03/02/2013 06:57:12 PM EST
Another 'When...Released' Habeas Victory: Vicencio v. Shanahan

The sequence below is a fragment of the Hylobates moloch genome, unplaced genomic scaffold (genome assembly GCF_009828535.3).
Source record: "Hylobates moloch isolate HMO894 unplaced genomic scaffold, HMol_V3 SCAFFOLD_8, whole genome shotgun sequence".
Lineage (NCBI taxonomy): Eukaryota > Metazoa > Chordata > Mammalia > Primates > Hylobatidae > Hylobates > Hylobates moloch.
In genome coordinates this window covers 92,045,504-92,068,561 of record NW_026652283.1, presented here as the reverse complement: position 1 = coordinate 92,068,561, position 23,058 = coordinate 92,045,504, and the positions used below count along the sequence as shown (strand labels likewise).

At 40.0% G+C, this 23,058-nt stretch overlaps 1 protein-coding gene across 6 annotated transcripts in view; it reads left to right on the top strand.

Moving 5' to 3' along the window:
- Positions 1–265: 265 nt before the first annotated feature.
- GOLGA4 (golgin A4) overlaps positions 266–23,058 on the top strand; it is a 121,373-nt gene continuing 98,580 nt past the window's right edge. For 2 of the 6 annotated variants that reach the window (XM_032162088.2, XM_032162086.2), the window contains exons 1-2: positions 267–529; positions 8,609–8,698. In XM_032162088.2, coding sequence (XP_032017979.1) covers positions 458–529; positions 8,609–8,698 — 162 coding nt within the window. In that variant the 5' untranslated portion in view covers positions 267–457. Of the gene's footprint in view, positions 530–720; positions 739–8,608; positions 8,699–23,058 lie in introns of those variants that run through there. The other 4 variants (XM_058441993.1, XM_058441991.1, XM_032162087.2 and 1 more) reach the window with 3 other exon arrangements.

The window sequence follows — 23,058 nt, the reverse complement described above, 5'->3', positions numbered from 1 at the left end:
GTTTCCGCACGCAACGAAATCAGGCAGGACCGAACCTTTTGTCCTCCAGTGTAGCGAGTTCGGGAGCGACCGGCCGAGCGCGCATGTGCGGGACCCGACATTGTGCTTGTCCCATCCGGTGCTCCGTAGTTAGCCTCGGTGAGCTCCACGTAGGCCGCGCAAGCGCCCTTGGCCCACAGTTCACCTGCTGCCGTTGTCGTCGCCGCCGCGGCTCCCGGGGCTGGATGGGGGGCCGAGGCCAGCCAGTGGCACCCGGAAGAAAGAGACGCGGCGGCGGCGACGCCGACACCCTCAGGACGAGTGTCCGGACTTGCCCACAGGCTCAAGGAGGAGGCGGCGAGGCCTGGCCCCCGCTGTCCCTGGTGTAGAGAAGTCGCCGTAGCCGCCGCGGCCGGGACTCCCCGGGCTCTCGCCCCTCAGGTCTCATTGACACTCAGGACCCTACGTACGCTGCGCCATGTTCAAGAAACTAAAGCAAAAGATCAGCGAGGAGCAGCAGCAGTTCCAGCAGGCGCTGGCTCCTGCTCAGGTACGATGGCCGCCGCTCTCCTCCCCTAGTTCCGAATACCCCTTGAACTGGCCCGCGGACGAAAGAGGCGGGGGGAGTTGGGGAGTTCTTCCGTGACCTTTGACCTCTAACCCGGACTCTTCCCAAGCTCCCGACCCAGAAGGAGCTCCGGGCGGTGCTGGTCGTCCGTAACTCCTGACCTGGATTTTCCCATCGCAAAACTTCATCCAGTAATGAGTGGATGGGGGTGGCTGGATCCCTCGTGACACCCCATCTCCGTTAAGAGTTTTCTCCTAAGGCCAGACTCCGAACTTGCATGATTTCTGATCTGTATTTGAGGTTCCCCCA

"This matter is before the Court on Alamiro Madrid Vicencio ("Petitioner")'s Petition for a Writ of Habeas Corpus, filed pursuant to 28 U.S.C. § 2241. Petitioner is detained at Monmouth County Correctional Facility and challenges his mandatory detention, alleging it is unlawful because he was not detained "when . . . released" from criminal custody under 8 U.S.C. § 1226(c). Instead, Petitioner was detained approximately eleven years after he was sentenced to probation, meaning he was never incarcerated. The issue presented here is whether the "when ... released" clause in § 1226(c) means that an individual must be detained immediately after being released from custody or can be detained at some point in time after release from custody. For the reasons expressed below, this Court finds that "when ... released" in § 1226(c) means detention must occur immediately after release from criminal custody. Because Petitioner was detained eleven years after being sentenced to probation and was not incarcerated for that conviction, the Court will grant the Petition for Habeas Corpus and order an Immigration Judge to provide Petitioner with an individualized bond hearing pursuant to 8 U.S.C. § 1226(a)(2)." - Vicencio v. Shanahan, Feb. 26, 2013.